I was at IBM’s z13 mainframe launch last week, and it brought back a lot of memories, because I was at IBM when the era of the mainframe collapsed. I also happened to be covering Apple when the era of the Mac collapsed, following the launch of Windows 95, and I have watched both companies recover — largely by rediscovering what made them great in the first place.
Strangely, even though these firms focus on vastly different customer bases, their core differentiating fundamentals of product control and customer experience are very similar and well differentiated from their competitors. Both Ginny Rometty and Tim Cook are under clouds as well — Ginny because she is often put in a pool of women CEOs who were selected for something other than skill, and Cook because he is constantly under Steve Jobs’ shadow.
What if both CEOs were to realize their salvation was in each other and did something truly spectacular? I’ll explore that and close with my product of the week: the Lenovo Yoga Pro.
Cook’s and Rometty’s Problem
Cook has the bigger problem, and I don’t envy anyone who takes over from a beloved iconic company founder. People tend to remember them in almost god-like terms, ignore their faults, and set a bar that generally isn’t humanly possible to achieve. It didn’t help that it was apparent Cook was best at things Jobs’ sucked at, and he was selected largely because Jobs thought he could take the job back from him when he recovered.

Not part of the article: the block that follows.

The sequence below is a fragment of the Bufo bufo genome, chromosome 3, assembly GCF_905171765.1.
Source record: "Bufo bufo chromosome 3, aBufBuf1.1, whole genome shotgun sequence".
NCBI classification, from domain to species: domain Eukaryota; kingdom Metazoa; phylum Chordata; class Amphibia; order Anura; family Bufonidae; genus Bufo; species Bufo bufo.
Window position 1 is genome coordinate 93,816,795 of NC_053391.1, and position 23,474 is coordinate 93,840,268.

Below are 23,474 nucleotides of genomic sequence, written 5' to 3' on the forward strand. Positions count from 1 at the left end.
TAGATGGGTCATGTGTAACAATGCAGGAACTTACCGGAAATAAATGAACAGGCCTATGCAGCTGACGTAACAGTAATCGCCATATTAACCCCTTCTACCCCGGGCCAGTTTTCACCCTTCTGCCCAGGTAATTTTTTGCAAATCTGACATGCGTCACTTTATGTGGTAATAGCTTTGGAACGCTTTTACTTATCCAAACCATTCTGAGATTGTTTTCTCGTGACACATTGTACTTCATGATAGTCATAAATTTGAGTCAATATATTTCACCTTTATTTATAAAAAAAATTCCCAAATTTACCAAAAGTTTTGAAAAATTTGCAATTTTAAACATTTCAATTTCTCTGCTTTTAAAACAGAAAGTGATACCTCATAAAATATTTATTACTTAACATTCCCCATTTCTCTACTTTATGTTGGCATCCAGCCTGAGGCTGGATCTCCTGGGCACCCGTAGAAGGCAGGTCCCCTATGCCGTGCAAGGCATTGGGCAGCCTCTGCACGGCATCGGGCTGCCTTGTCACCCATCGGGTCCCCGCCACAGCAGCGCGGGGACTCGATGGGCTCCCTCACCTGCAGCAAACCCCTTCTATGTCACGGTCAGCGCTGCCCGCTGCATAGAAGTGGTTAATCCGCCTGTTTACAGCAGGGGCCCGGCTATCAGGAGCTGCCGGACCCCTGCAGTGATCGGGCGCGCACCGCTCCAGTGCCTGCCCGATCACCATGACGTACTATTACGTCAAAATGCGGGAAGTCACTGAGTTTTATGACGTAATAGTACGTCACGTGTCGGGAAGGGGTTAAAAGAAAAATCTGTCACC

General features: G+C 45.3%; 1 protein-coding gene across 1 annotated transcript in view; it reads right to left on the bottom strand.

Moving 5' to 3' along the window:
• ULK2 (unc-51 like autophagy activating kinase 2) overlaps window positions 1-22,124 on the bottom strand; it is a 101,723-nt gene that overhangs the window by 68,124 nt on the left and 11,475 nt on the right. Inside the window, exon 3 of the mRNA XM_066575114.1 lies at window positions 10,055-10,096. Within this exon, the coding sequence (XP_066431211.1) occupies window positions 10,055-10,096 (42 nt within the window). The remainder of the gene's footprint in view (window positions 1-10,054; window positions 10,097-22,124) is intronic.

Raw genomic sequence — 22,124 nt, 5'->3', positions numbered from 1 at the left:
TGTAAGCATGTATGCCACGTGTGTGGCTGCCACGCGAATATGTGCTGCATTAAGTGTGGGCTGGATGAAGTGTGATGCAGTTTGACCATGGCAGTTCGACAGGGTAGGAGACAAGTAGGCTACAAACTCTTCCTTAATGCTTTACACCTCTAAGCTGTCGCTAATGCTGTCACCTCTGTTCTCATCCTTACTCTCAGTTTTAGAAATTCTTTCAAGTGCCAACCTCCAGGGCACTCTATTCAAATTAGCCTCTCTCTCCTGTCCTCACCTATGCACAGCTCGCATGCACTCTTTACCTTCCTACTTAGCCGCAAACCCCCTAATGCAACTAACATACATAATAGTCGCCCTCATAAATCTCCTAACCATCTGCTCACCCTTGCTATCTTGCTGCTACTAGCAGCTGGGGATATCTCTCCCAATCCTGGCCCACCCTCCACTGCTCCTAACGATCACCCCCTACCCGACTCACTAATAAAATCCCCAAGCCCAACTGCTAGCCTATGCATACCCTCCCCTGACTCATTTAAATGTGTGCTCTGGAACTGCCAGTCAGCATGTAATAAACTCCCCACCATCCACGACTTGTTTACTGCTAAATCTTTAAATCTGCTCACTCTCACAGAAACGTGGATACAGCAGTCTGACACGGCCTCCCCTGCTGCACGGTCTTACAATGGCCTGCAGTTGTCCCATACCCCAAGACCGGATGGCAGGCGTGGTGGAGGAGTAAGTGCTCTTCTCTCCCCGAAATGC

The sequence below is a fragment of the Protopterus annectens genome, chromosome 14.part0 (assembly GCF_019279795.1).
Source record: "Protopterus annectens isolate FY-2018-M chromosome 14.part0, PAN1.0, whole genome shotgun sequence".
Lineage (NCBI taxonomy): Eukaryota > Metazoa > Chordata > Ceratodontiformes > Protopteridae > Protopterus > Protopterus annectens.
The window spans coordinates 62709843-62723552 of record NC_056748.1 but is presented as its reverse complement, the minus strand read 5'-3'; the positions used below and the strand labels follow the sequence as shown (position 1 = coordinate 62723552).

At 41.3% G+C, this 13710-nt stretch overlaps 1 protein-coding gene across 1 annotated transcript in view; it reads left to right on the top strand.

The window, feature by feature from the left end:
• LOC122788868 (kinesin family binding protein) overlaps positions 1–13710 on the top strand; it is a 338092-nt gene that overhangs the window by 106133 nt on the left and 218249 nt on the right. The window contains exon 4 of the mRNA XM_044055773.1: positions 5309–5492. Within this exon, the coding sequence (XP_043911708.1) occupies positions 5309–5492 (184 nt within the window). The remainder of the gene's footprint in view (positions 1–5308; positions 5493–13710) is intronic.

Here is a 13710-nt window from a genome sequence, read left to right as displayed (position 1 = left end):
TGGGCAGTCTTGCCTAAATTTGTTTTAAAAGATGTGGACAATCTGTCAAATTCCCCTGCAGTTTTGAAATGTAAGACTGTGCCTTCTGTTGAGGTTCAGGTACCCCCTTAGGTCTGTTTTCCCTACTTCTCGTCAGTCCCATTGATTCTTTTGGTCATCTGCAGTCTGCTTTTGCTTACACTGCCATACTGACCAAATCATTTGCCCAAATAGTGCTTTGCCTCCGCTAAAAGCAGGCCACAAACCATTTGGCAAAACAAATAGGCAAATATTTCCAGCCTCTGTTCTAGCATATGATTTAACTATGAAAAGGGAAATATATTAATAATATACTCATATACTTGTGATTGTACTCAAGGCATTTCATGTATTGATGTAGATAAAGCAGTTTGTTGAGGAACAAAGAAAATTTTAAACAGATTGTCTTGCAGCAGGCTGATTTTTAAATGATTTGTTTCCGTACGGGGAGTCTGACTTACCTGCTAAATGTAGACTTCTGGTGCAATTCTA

Cook has demonstrated that he is both a damn good manager and that he is no Steve Jobs — they are very different people. Unless Cook can get out of Jobs’ shadow, though, he’ll likely go down in history largely unremembered — or worse, remembered for the un-Jobs-like mistakes he made.
Most women CEOs seem to get their jobs either because their companies are — in the eyes of their male counterparts — unrecoverable, or for reasons other than their skills and competence. I could argue there are a significant number of male CEOs that we could say the same thing about, but I’ll save that for another time.
In that world, Rometty is very different, because IBM actually grooms and trains its CEO candidates, which means that regardless of your perception of women CEOs, Rometty is likely better trained and qualified than most CEOs, regardless of sex. (By the way, the woman who really should be pissed about this is Mary Barra at GM, who was given an impossible job and is amazing everyone by actually doing the impossible damn well).